Evaluating Business Ideas

Scoring Your Business Idea

Written by James Garvin for Gaebler Ventures

Entrepreneurs by nature are creative tinkerers whose minds often move much faster than their hands. They often come across several business ideas that they think would be successful, but often struggle on trying to settle on the one business that they can commit themselves too. Using a scorecard to help you assess your ideas before committing to one can be a simple tool to help you find "the one".

I've never met an entrepreneur who had just one idea for a business.

They usually have several business ideas that they create and analyze over a period of time and dabble with each of them to assess them further with out having committing to any one project. Commitment for an entrepreneur is often one of the hardest aspects. Commitment and focus on a single project means giving up the rest of your ideas by putting all of your eggs in one basket.

Fortune 500 corporations usually put new product or business unit ideas through a rigorous analysis that takes hundreds of team members and thousands of hours to research and test before committing the necessary capital and resources to any new product. Entrepreneurs on the other hand don't have nearly the time or resources to research each new idea as in-depth as mature companies and must instead rely on their intuition and short-cut research to validate ideas.

One of those quick short-cuts to help those entrepreneurs trying to settle on a single idea can be a scorecard sheet to help you quantify each opportunity in your current portfolio of ideas. You can customize a score sheet to fit your individual needs, but using the points below can help you frame the right questions that you need to ask about each and every one of your ideas:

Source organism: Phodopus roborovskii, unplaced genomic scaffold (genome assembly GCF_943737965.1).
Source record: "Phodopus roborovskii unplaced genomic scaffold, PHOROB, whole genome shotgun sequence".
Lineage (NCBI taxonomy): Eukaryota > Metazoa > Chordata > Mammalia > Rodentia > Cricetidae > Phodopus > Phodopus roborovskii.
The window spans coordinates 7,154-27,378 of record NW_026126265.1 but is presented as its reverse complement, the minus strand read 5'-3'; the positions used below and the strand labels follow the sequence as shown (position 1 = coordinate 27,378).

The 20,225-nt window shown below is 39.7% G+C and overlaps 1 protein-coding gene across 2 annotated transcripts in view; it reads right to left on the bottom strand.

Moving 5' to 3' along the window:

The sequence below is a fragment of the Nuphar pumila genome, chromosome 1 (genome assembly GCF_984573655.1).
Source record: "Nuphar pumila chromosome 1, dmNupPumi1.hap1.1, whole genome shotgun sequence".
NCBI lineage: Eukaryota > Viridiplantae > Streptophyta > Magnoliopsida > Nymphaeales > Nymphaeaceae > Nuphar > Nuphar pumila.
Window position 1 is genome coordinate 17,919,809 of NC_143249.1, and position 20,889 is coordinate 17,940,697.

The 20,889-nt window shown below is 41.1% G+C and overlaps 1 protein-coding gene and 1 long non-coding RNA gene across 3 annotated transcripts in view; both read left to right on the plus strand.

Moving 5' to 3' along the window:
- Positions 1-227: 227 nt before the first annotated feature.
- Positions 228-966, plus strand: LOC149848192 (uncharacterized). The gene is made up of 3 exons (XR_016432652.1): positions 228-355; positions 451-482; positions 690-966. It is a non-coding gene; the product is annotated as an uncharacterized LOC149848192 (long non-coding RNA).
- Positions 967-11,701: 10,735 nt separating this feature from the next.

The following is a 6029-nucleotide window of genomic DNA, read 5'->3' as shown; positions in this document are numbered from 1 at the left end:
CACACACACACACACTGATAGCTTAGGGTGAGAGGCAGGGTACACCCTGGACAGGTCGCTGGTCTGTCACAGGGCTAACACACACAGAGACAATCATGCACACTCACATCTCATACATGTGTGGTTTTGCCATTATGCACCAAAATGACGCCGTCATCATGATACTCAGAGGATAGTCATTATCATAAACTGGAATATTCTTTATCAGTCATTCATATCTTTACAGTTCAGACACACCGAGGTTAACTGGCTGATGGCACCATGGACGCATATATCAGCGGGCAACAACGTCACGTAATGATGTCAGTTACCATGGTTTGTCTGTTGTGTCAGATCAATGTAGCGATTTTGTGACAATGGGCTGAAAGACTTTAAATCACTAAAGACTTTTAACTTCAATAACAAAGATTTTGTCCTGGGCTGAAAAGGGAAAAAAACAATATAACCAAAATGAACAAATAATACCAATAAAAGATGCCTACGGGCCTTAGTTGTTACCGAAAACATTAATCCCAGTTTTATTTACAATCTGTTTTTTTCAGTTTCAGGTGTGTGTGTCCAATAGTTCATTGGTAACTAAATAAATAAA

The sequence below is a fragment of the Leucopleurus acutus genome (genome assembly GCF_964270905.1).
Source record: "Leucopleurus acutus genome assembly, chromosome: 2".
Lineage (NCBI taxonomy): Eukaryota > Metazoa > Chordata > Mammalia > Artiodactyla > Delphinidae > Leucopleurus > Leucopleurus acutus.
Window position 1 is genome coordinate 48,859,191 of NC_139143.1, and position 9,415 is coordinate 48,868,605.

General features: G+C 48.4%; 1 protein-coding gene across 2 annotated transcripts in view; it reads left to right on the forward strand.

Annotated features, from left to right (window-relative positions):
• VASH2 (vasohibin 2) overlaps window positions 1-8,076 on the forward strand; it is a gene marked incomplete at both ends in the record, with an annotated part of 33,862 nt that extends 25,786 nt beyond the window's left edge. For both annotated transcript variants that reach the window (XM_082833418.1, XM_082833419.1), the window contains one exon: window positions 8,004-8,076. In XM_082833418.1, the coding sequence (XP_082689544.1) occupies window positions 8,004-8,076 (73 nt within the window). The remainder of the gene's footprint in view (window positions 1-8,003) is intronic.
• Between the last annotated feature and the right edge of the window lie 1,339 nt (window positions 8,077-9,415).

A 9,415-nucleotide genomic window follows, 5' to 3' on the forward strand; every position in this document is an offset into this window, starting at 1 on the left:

Industry Attractiveness:

Using Porters 5 Analysis (Supplier Power, Buyer Power, Internal Rivalry, Barriers to Entry, and Substitutes), where does your business idea rank in the respective industry that you are trying to enter. For example, we could say that any new restaurant would score low on the Porters 5 analysis since competition is extremely high, barriers to entry are low, and buyer power (the consumer) is very high. This low score is validated by the low success rate of new restaurants due to the industry factors at force.

Personal Satisfaction:

No entrepreneur can succeed with out passion behind their project. Many entrepreneurs come across a good business idea that does not align with their personal or professional interests. Good business ideas are only a small contributor to the eventual success of a new business and execution, driven by passion, drives the bulk of the success that a new business will have. Be sure to rank your personal interest in each of your ideas before committing to them.

Resources & Skills:

Rank your skills in the area of your business. Do you have access to resources and the skills necessary to succeed in your desired market? Many entrepreneurs start successful business in the industry that they worked prior because they have the necessary experience and resources to succeed.

Other factors to score might be the average profitability in your industry, your confidence of success, or the amount of up-front capital that will be required to launch your idea. There are numerous factors to consider when evaluating business ideas, but having a structured and methodical approach, such as the business idea scorecard can help you in your evaluation of your business ideas and ultimately help you focus on the one that is most likely to succeed.

James Garvin began his education studying biotechnology. In recent years he has turned his interest in technology to helping two internet startup companies. The first business was an online personal financial network and the second was an e-marketing platform created to help entrepreneurs demo their web sites. Currently a student at University of California Davis, James is spending his summer incubating two new online businesses and writing about his entrepreneur experiences.

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